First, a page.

Put a Valve Amp Behind Your iPod

One of the more amusing items to appear at this weeks’ Computex trade show in Taiwan is from A-Zone International (which, unfortunately, is better known for its line of collectable dolls): an iPod dock featuring a glowing, pre-WWII-style valve amp.

A-Zone doesn’t sell the MP5 iPod Dock Valve Station itself; instead, it makes the units using valve amps made in China, and other companies sell them as OEM products. Currently, the iPod Dock Valve Station is only available in Germany and Japan, but the company hopes to line up sellers in other parts of Europe and, eventually, in the United States. (And, to be fair, A-Zone also manufacturers solid-state iPod docking stations for companies like AudioVox and Intempo Digital, so it’s not like the have no idea what they’re doing.)

Considering the full MP5 rig runs for roughly &euro699 (about USD $885), what do you get? A 2×15 watt tube amplifier with two 6N1 and one 6E2 tubes, an iPod dock and charging station, remote control, audio output, composite video input, S-video output, and AUX input (so you can run your TV or other audio sources through the amp), and a pair of 8 ohm, 50-watt speakers in either faux leather, ebony, or faux-wood finish. The dock apparently supports any iPod but the iPod shuffle (we assume they mean any current iPod, rather than going all the way back to the first generation). A-Zone says they hope to complete a firmware update soon which will enable users to navigate the iPod interface from across the room on a television screen.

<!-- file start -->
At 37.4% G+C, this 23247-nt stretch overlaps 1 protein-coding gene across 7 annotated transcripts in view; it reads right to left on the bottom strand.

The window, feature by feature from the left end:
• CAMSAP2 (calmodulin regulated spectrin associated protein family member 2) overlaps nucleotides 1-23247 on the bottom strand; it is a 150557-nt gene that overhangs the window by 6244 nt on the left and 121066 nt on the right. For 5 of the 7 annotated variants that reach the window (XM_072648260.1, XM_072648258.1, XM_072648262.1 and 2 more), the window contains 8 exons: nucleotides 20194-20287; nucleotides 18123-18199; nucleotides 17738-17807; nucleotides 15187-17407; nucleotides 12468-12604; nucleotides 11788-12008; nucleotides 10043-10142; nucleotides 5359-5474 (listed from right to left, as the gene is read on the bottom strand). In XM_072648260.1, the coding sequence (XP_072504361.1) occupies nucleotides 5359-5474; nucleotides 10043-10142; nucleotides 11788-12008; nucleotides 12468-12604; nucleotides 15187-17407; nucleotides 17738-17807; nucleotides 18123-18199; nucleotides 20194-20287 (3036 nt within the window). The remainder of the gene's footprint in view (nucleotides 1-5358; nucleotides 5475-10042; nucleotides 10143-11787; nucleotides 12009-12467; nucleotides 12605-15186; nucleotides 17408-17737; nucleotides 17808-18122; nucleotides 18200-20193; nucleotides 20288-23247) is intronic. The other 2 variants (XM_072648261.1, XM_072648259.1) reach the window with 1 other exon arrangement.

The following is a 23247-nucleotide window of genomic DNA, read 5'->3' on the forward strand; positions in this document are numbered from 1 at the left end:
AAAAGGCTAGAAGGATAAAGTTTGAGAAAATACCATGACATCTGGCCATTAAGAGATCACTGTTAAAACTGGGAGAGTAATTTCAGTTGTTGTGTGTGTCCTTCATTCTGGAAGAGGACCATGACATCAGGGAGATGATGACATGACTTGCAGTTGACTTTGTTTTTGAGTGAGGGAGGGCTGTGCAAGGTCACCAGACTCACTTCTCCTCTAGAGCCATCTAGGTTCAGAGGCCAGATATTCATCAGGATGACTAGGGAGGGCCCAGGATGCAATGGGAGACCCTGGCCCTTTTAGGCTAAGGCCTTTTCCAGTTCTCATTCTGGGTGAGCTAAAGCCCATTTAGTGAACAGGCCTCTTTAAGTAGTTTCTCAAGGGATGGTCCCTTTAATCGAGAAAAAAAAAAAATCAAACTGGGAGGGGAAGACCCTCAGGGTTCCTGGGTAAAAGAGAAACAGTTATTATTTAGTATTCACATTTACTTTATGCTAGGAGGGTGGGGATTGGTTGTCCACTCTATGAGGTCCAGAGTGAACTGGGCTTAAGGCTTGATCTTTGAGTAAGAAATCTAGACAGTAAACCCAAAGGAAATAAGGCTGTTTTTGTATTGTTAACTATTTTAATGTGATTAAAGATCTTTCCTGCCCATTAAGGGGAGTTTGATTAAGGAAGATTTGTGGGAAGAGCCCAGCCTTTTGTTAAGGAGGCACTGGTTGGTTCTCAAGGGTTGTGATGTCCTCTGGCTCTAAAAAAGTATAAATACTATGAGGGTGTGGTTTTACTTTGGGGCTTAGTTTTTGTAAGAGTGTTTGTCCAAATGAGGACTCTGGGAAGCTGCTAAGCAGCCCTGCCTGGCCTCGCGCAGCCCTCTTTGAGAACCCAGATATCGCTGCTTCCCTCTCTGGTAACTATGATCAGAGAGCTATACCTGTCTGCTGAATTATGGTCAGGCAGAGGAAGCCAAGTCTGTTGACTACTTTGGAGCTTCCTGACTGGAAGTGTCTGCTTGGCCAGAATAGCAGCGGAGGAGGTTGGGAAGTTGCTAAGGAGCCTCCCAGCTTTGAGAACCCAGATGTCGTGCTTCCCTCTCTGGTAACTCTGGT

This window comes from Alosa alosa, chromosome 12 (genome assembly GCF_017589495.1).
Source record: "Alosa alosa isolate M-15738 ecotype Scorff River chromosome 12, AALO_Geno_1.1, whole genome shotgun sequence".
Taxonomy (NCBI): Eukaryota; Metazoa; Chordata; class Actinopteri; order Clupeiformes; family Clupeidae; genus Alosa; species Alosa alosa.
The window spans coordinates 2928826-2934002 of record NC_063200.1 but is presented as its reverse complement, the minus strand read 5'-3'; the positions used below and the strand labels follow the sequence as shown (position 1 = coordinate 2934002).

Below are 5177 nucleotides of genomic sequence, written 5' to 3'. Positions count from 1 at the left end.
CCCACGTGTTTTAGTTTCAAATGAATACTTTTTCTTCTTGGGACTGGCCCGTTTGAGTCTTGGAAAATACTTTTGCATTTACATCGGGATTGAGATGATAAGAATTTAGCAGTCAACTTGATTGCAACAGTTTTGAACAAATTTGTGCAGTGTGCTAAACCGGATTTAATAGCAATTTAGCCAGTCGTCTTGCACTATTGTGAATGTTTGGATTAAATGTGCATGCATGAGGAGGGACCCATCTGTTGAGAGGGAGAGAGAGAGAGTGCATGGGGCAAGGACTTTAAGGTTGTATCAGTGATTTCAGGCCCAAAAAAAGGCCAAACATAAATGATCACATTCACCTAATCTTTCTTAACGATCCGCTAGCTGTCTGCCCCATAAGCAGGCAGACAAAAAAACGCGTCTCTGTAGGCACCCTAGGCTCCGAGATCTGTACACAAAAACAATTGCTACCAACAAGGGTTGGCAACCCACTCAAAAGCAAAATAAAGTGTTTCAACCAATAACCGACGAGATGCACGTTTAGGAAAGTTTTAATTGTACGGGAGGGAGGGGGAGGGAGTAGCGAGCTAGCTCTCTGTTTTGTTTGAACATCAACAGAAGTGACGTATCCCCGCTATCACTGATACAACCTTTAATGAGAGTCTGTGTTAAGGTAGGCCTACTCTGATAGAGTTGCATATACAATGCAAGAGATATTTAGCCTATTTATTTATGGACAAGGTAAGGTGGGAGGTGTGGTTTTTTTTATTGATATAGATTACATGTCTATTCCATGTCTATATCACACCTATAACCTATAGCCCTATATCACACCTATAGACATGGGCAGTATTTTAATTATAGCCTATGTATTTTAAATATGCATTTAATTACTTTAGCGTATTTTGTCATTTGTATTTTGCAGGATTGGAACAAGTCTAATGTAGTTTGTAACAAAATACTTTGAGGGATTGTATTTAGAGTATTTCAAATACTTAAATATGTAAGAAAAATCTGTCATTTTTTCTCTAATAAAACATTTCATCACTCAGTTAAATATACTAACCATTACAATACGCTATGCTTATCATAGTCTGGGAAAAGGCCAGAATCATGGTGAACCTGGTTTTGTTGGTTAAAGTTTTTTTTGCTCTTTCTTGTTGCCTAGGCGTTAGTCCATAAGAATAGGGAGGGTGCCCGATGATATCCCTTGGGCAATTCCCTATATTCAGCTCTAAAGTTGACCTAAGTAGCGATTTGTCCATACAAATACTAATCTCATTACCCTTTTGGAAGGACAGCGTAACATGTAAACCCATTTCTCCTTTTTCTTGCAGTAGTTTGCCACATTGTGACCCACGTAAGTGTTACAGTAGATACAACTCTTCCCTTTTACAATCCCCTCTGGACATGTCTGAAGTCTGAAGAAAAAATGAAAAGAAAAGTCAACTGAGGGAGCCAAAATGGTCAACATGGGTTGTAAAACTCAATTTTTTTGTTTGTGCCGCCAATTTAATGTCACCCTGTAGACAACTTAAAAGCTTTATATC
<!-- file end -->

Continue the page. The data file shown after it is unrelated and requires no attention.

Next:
So why would anyone want an iPod dock with a tube amp? It’s difficult to describe the appeal of quality valve amps: they’re fragile, have to be serviced and re-biased occasionally to maintain good operation, and are far less consistent than solid-state transistors from item to item: one unit might sound golden, while another could sound flat. Audiophiles will claim tube amps can offer a warmth and frequency colorization which are impossible to achieve using solid-state electronics